Pumice and Concrete: Pumice-crete Structures
Although concrete is an incredibly versatile construction material, it’s primarily known for its heavy-duty, cold-grey utilitarian role.
Pumice-Crete® is an innovative construction concept that combines the aggregate-binding properties of Portland cement with the lightweight foamed-stone characteristics of pumice aggregate to create a unique structural wall material with impressive insulative properties. The Pumice-Crete® mixture is cast into place using lightweight formwork, typically at a thickness of 18-24 inches and finished with a quality cementitious plaster inside and out, further enhancing the thermal performance of the thick honeycomb-like wall.
Pumice-Crete® walls are fireproof, noise-dampening, and economical in terms of placing and sourcing the material.
As the walls take on the look of the shaping forms, a wide range of architectural expressions are possible.
It’s important to understand that Pumice-Crete® is not a replacement for ordinary concrete in load-bearing footings, retaining walls, flatwork and other common uses, but rather is an economical, highly-insulative, cast-in-place wall system that stands as a cost-effective, efficient and performance-enhanced alternative to typical stick-built construction.
What are the benefits of Pumice-Crete® construction over the common stick-built approach? Primarily in materials cost savings. Compare the minimal cost of the formwork and bracing, the pumice-crete material itself, and the direct-application finishing plaster (inside and out) with the cost for the complex arrangement of hollow stud walls, insulation fill, rigid exterior-board and corner bracing, interior drywall, tape, texture and paint. Beyond the materials cost, consider the skilled labor costs involved with stick-built construction as well as the ongoing maintenance requirements for such a complex and fragile construction system. Finally, consider the rapid escalation of labor and material costs of stick-built construction if your architectural tastes go beyond a basic rectangular box.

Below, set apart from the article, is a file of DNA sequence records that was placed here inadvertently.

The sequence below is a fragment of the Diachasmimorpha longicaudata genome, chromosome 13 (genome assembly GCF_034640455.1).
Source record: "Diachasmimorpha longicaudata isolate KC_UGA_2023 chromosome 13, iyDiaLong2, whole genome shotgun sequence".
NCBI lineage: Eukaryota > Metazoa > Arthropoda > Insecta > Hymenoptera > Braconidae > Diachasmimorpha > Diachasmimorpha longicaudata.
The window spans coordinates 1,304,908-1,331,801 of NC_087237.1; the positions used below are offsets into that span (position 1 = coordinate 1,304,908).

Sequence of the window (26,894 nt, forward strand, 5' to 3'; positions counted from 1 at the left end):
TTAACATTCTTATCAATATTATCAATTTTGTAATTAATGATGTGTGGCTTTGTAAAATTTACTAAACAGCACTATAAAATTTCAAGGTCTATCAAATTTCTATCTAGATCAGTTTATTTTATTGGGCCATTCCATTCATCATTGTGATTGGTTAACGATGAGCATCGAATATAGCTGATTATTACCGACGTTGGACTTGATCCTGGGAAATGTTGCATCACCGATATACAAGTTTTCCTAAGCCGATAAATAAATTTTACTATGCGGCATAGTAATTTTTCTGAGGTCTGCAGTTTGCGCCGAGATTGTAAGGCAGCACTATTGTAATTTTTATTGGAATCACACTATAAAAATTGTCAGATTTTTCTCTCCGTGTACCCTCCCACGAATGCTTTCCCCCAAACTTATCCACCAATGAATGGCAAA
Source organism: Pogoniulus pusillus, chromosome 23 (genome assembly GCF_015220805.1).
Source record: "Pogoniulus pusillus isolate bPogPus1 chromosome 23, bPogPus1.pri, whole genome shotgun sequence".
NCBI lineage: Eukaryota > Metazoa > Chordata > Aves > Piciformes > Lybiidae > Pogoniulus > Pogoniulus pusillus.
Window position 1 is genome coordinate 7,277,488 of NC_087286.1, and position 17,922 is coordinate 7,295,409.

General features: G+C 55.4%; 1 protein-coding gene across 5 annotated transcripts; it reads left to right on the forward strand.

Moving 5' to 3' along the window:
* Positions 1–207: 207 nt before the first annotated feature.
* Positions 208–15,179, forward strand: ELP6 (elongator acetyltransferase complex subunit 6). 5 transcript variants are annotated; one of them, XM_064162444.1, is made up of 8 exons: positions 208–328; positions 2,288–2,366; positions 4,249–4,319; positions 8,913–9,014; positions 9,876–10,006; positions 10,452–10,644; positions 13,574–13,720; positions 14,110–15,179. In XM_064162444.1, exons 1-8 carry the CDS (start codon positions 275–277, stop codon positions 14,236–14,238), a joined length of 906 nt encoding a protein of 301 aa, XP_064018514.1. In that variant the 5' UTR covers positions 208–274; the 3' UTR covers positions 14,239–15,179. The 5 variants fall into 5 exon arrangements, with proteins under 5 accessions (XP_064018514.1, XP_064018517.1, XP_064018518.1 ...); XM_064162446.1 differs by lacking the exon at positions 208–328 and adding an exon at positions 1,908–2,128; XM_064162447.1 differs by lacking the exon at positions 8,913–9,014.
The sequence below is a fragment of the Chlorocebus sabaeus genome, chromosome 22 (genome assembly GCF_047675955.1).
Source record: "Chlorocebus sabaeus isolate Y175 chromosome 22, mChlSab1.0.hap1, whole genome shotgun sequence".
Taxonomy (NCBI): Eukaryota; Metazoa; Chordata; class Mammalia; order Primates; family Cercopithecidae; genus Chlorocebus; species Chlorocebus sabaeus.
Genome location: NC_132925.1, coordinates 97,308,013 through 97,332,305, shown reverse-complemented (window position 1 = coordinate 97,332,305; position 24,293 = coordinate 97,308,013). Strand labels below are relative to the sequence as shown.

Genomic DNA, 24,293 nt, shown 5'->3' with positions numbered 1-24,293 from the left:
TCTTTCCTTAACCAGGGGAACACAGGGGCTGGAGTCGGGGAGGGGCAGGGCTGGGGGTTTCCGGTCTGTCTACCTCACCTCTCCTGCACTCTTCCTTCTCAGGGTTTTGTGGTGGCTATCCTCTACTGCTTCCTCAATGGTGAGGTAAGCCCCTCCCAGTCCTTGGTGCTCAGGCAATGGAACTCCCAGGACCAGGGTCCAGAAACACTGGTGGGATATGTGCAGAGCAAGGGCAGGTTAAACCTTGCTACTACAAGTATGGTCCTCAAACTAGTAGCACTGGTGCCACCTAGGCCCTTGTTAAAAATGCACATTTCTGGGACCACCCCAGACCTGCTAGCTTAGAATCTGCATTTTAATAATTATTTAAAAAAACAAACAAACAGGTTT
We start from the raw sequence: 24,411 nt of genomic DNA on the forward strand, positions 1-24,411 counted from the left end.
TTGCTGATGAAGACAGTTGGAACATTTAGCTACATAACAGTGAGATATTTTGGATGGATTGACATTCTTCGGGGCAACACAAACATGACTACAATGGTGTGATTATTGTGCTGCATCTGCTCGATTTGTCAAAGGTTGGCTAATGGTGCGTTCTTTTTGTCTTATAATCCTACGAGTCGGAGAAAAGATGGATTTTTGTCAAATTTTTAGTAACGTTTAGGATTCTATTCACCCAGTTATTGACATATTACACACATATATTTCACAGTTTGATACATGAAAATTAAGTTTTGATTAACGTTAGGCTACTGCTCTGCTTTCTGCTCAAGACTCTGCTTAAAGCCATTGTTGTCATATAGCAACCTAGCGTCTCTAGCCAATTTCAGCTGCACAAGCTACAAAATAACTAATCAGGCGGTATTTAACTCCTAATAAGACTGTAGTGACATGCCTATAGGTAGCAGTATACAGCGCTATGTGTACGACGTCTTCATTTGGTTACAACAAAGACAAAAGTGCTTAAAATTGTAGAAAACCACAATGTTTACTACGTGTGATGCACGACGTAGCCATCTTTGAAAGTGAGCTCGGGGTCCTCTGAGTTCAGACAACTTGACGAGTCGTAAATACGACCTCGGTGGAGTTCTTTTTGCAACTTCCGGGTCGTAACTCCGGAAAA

When considered in those terms, pumice-crete is both economical and dead simple—the enduring strength, architectural style, and energy-efficient performance are INHERENT in the wall structure itself.
What is the cured strength of Pumice-Crete®? The carefully-graded pumice aggregate and cement mixture cures to approximately 400 PSI. The cement paste coats the 3/8 pumice aggregate and binds it together where it touches, leaving the spaces between open.
What is the weight of wet and cured Pumice-Crete®? Typical weights (depending on mix design and pumice grade used) range from 25 to 50 pounds per square foot. Once cured, dead load weights decrease slightly.
What about structural steel reinforcement? The thickness of the poured wall (18 to 24 inches) provides the necessary structural strength—making reinforcing steel unnecessary*. Window and door frame can be steel or framed from pressure-treated wood. A final, steel-reinforced bond beam locks the wall system envelope together and provides for roof attachment.
*Check with local building codes and consult with a structural engineer.
What kinds of roof systems can be used with Pumice-Crete® walls? Any roofing system that will work with a masonry wall. The bond beam at the top of the wall holds the anchor-bolts for the wood plates. Rebar can be extended out of the bond beam to tie into masonry or steel roof systems.
What special considerations are necessary to use Pumice-Crete®? Finished walls will be over twice as thick as conventional walls, so extended sills and jambs are needed unless the wall design calls for angles or curves that reduce the wall thickness at windows and door openings. Electrical and plumbing that absolutely must go into exterior walls need to be roughed-in before the pumice-crete is poured. Remember, the aesthetic quality of the finished walls in terms of being straight, plumb, and smoothly curved is entirely dependent on the quality of the formwork.
Where can I find additional information and expertise on building with Pumice-Crete®? Visit Scott MacHardy’s website (Pumice-Crete Building Systems of NM) at pumicecrete.com; also, a web search on “pumice-crete” turns up newspaper and magazine articles, books, videos, and websites from experienced pumice-crete material builders. You can also contact Brian Jeppsen at Hess Pumice: email@example.com